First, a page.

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Re: BCP38 making it work, solving problems

  • From: Richard A Steenbergen
  • Date: Mon Oct 11 17:43:43 2004

>On Mon, Oct 11, 2004 at 02:58:59AM +0000, Fergie (Paul Ferguson) wrote:
> 
> It's better than a sharp stick in the eye, I'll tell ya,
> lad.
> 
> Listen to me: It's called a "best current practice" for a
> reason -- people should do it. Not sit and around and endlessly
> discuss it (we've already done that a thousand times).
> 
> I wrote it, I stand beside it. I'm sick of hearing why people
> haven't implemented it yet -- it's almost five years later
> and there's simply no excuse. It's sickening.

Tell it to the vendors of the layer 3 customer attach devices. I was just 
speaking about this with a major "up and coming layer 2/3 switch vendor" 
the other day, who had no implementation or real plans to implement uRPF 
in the immediate future. It apears that there are no enterprise customers 
asking for this feature (not a shock), despite the fact that they are 
probably a leading generator of hacked machines throwing bad packets down 
reasonably big pipes.

uRPF support is hardly universal outside of Cisco and Juniper, and even 
Juniper didn't add uRPF until semi-recently. I know Foundry still doesn't 
have support for it (not really anyways, they added something they call 
uRPF and have you activate through "ip verify unicast reverse-path" but it 
isn't really uRPF, just a way to prevent outside networks from spoofing 
local addresses, and you have to manually tag every interface as internal 
or external or the addresses aren't protected), and I'm pretty sure 
Extreme doesn't have it (or at least I've never seen anyone use it, but I 
don't follow 0 day Extreme code). Short of the Cisco L3 switch solutions, 
I'm not aware of any other vendor with a L3 switch who has uRPF 
functionality. 

I can't think of a single web hoster (or at least someone who wasn't a 
real network operator who got into hosting somehow) who even knows what 
uRPF is, let alone implements it for their customers. We're counting on 
their IP providers to filter the bad packets from the hundreds of FE 
connected servers on burstable GigE pipes out there, but some of them just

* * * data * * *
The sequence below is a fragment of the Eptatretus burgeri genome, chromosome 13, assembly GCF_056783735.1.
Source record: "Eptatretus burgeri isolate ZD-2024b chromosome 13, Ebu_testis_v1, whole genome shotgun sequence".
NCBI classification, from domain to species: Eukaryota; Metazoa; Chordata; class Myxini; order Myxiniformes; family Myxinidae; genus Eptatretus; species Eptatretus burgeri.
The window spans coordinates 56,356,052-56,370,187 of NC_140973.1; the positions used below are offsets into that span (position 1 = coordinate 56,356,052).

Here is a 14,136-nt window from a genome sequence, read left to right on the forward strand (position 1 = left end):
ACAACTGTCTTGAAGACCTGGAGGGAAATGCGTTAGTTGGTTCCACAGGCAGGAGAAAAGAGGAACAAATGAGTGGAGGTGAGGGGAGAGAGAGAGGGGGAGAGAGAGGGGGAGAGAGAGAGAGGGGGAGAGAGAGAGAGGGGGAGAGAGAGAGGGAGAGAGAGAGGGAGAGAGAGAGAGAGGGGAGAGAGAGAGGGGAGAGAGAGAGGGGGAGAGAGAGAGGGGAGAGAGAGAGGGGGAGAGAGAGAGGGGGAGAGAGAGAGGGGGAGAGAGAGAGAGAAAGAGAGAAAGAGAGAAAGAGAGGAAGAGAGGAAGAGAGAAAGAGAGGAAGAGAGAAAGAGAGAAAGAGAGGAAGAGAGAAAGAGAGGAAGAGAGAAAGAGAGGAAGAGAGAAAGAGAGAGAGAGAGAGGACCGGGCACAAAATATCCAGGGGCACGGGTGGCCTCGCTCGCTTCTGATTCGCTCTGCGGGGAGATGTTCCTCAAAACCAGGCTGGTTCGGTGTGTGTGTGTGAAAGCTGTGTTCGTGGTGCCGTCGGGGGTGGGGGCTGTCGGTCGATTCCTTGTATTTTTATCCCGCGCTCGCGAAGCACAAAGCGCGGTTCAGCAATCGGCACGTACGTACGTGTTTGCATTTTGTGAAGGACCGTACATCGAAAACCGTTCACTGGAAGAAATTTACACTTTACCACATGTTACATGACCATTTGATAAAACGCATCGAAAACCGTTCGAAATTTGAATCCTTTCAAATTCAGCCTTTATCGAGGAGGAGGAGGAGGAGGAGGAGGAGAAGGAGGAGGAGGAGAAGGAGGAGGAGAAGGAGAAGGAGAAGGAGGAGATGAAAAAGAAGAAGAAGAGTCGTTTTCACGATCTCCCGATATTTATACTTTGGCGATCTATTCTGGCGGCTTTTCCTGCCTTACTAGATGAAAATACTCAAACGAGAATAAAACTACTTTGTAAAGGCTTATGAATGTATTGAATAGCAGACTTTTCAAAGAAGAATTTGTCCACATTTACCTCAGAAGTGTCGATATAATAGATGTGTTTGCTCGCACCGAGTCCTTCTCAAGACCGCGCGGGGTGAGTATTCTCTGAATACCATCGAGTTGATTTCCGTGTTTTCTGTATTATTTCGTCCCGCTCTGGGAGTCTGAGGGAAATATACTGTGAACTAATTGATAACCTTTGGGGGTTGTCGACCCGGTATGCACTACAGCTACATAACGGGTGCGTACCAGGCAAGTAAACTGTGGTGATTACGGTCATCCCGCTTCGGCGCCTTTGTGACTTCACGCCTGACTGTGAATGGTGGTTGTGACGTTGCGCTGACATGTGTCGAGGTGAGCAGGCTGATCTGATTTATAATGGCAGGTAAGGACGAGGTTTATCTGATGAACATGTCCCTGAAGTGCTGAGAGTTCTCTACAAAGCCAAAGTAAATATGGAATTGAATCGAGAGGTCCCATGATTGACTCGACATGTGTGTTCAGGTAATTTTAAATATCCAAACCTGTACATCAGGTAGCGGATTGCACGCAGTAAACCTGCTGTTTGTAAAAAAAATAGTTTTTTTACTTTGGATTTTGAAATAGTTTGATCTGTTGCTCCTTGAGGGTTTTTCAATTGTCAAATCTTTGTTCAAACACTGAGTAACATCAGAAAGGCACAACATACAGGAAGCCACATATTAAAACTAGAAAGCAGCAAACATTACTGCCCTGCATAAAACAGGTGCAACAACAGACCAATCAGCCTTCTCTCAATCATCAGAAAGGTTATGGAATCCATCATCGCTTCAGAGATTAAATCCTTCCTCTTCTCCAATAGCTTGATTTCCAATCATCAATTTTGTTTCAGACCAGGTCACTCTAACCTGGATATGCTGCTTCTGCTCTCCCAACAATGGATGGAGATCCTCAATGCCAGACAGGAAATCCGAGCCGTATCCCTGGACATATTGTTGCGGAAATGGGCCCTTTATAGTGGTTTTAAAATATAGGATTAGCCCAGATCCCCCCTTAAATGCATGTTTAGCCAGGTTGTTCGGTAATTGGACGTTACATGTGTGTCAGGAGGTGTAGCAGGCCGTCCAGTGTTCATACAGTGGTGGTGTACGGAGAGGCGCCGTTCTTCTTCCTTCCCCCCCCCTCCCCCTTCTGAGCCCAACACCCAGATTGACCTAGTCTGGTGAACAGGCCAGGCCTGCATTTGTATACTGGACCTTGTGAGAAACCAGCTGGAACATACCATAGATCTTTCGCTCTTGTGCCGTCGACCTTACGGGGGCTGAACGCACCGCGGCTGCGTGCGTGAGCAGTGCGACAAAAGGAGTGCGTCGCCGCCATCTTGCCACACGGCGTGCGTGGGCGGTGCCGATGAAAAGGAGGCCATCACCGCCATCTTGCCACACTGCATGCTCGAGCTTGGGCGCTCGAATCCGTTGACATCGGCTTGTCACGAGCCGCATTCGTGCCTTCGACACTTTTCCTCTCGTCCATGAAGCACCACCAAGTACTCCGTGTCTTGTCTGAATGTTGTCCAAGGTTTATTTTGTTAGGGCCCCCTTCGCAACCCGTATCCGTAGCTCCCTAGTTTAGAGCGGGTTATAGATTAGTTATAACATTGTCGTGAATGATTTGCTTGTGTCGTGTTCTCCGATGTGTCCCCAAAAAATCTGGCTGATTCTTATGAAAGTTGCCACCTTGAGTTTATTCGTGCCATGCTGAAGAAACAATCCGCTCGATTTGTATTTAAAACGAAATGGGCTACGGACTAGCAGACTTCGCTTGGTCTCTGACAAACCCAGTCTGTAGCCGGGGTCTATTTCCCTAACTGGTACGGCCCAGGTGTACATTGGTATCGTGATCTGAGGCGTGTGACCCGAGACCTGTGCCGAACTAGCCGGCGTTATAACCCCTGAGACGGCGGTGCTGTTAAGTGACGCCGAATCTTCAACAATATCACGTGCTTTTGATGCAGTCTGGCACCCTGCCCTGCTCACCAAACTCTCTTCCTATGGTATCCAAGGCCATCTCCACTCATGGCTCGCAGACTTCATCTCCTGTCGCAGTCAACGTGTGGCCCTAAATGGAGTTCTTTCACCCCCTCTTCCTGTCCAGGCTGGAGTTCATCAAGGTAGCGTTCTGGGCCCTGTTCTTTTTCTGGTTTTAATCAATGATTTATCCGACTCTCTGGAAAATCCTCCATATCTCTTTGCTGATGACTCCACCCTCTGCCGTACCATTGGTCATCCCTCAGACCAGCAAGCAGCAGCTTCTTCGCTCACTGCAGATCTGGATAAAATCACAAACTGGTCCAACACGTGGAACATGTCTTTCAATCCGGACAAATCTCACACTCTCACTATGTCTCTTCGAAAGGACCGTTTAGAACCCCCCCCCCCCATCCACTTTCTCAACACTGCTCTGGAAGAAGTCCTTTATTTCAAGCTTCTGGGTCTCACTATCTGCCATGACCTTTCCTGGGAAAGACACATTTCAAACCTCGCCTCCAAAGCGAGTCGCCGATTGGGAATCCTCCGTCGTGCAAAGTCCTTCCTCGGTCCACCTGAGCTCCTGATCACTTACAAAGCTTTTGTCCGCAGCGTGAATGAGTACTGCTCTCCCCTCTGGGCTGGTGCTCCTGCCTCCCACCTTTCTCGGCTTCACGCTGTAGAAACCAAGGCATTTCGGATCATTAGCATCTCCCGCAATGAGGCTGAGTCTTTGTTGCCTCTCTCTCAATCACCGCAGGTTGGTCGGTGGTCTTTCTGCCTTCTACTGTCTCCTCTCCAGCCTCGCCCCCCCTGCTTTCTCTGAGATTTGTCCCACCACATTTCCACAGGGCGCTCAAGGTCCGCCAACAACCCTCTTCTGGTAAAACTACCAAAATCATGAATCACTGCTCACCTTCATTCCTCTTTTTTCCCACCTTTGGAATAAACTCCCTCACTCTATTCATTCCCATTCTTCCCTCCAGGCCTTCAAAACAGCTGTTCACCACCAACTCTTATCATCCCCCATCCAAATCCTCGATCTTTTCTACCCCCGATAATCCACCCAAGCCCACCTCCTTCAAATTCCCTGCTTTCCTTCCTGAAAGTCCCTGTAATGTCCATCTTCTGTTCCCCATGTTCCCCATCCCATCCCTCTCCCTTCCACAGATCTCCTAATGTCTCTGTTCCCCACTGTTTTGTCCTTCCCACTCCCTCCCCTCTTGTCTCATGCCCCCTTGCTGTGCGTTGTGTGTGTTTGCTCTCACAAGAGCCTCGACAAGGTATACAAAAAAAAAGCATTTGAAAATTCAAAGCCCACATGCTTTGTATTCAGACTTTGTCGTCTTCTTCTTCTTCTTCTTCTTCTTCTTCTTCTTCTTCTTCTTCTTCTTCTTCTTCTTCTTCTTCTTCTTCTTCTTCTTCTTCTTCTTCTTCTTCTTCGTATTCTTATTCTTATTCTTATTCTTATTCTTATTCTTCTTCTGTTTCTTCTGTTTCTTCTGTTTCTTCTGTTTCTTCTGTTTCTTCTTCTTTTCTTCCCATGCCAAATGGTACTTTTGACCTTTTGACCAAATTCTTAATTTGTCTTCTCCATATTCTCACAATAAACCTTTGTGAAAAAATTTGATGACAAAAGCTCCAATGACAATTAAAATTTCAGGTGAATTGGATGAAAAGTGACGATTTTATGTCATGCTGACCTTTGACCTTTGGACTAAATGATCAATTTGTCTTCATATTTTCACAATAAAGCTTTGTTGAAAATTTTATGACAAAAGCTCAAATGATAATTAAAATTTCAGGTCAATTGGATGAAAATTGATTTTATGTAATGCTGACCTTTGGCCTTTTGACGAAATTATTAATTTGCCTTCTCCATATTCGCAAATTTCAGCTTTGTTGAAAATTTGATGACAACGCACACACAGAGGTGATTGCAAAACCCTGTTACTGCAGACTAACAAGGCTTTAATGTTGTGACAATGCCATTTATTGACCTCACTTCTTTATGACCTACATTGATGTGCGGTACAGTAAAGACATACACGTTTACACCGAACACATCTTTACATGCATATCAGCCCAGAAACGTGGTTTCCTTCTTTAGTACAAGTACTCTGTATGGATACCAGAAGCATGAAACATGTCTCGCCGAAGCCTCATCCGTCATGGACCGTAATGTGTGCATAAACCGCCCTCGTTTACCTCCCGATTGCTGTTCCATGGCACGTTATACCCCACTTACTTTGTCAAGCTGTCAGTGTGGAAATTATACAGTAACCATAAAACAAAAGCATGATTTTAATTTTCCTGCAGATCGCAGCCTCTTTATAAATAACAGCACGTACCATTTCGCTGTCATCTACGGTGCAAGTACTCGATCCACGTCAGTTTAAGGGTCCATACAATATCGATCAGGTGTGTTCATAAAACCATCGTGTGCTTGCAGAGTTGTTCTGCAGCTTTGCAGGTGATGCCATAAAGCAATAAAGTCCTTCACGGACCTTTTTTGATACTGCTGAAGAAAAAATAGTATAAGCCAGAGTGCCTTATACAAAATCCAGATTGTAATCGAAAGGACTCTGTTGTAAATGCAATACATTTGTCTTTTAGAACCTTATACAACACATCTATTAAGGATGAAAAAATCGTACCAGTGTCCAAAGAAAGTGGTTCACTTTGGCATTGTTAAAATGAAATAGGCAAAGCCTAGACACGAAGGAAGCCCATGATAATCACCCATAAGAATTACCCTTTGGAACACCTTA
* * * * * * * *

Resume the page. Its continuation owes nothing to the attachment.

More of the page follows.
aren't. I can name several major well-known "cheap" networks who don't do 
any uRPF filtering of their customers, and a couple more who don't do any 
real prefix-lists on their BGP speaking customers, only prefix-limits.

There are even fewer vendors who are implementing automation for filtering 
basic BGP speaking customers, such as Juniper's ability (sort-of) to 
re-use a route filtering prefix-list for source address filtering in a 
firewall. It's not quite perfect, since you can't do length modifiers 
(upto /24, etc) in a prefix-list, and since you have to create a seperate 
policy-statement (with all routes listed in route-filter statements), 
prefix-list, AND firewall filter for each and every customer, but at least 
it is a start. If you don't have this, or uRPF at all, you are left trying 
to script ACLs based on interface configurations, static routes, and/or 
registered prefixes, and the bottom line is that most networks aren't 
going to do it if it takes that much work.

If and when all the vendors who are making boxes that are supposed to be 
used for customer aggregation start implementing uRPF, especially 
considering all the enterprises, universities, and international network 
using these L3 switches as their sole routing equipment (think price), 
maybe we'll start seeing some more progress. And of course, those 
remaining service providers with the gear to implement it who havn't done 
so need to be yelled at more. Unfortunately, no customer ever complains 
(or takes their business elsewhere) when their provider doesn't do source 
address filtering, only when they are getting a DoS attack and their 
provider can't do anything about it.

-- 
Richard A Steenbergen <ras@e-gerbil.net>       http://www.e-gerbil.net/ras
GPG Key ID: 0xF8B12CBC (7535 7F59 8204 ED1F CC1C 53AF 4C41 5ECA F8B1 2CBC)




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